report. However, it also called for the use of additional objective criteria
to provide some safeguards from the list growing out of control. The Palage
Position Paper would allow for a famous trademark owner to register a number
of domain name variations during a sunrise period to protect its sub-string
variations. This sunrise period would last for a fixed period of time prior
to the top-level domain being opened to the public for registrations.
Eileen Kent Position Paper: This was a paper submitted during the position
paper submission period and called for a free market system in which all
trademark owners would be able to subscribe to a notification system. This
proposal did not call for the creation of a famous marks list.
Harald Alvestrand Position Paper: This paper was also submitted during the
position paper submission period and called for the creation of a finite
list of famous marks by WIPO of between ten (10) and one hundred (100)
marks. This proposal would allow the famous mark owner to register the mark
and a small number of identically similar marks, i.e. 's, dashes, etc. If
the famous trademark owner did not elect to register the mark, an Internet
user would be directed to a default page stating that the domain name is
intentionally not being used.
Intellectual Property Constituency Position Paper (version 1) : The original
IPC paper essentially adopted the basic principles set forth in Chapter Four
of the WIPO report.
Following the publication of these position papers, the Registrar
Constituency began to mobilize when several of the position papers advocated
the use of filters in connection with the registration process. Prior to the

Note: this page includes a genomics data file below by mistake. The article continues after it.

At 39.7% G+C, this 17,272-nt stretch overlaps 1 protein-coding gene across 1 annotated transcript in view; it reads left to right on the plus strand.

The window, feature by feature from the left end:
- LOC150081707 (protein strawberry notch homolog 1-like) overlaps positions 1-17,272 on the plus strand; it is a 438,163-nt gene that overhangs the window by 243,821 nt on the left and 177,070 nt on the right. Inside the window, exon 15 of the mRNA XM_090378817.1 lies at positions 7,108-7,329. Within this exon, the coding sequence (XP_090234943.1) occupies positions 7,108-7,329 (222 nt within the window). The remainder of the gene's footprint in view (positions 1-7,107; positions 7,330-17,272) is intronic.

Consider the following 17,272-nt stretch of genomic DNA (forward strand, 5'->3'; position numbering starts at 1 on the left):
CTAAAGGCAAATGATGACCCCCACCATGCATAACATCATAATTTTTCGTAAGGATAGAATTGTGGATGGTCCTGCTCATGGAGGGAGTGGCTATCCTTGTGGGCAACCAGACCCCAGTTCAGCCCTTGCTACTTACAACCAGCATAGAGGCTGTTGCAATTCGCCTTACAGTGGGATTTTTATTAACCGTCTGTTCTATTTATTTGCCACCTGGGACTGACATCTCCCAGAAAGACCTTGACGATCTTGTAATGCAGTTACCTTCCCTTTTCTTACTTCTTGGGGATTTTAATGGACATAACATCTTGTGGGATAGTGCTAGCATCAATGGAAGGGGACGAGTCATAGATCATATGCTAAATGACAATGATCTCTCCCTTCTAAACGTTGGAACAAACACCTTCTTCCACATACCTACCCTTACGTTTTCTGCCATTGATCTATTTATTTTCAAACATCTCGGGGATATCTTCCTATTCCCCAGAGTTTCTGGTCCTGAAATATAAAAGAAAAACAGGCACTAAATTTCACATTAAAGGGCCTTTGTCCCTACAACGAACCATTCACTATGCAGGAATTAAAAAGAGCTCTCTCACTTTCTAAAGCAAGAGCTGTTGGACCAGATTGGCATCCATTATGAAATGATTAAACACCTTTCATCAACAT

ICANN regional meeting in Cairo, the registrars drafted the following
Registrar Proposal (version 1): The Registrar Constituency supports the use
of a sunrise period to protect the interests of the famous trademark
holders. However, in light of the difficulty and controversy surrounding the
creation of a famous marks list, the registrars support a sunrise program
where all registered trademark owners could participate.
Prior to Cairo, both Names Council Co-Liaisons circulated the following
position paper in both Working Groups B and C.
Philip Sheppard/Kathryn Kleiman Compromise Position Paper: Sheppard and
Kleiman, co-liasion Names Counsel representatives of WG-B appointed fairly
recently by the Names Council, sat down together to try to bridge seemingly
unbridgeable gulfs. In a paper drafted by Sheppard and now circulated to
WG-B and WG-C, Sheppard and Kleiman propose a new "common ground" based
largely on the "Principle of Differentiation" - "that the selection of a
gTLD string should not confuse net users and so gTLDs should be clearly
differentiated by the string and/or by the marketing and functionality
associated with the string." The paper did not explicitly call for chartered
domains, but does imply that even open domains should have added value and
so be more than imitations of dot com. The authors believe that finding
agreement to the specific solutions to trademark concerns will be
considerably easier once it is known that domain names will be selected on
the basis of these principles.
In Cairo the Intellectual Property Constituency (IPC) released the following
revised position paper.
Intellectual Property Constituency Position Paper (version 2): This revised
position paper advocated the creation of a famous marks list that would be
used to preclude the registration of a domain name that is identical to or
nearly identical to a famous mark on such list. The creation of a famous
marks list would be based on the criteria set forth in paragraphs 284-285 of
the April 30, 1999 'Report of the WIPO Internet Domain Name Process.'
Following cross-constituency negotiations between the registrars and the IPC
in Cairo, the registrars expressed an interest in supporting the creation of
a famous marks list by WIPO to be used in connection with the sunrise
period, Registrars (version 2). Upon leaving Cairo, the registrars and the
IPC expressed a willingness to continue to work together in an effort to
forge a common ground. This was reported in my Working Group B Status Report
that was submitted to the Names Council last month.
On Friday the 14th of April, the day before the deadline for my report, the
IPC submitted to me a
revised position paper which I have summarized below and included as
Intellectual Property Constituency Position Paper (version 3): The revised
position paper advocates a Sunrise Proposal to be incorporated into the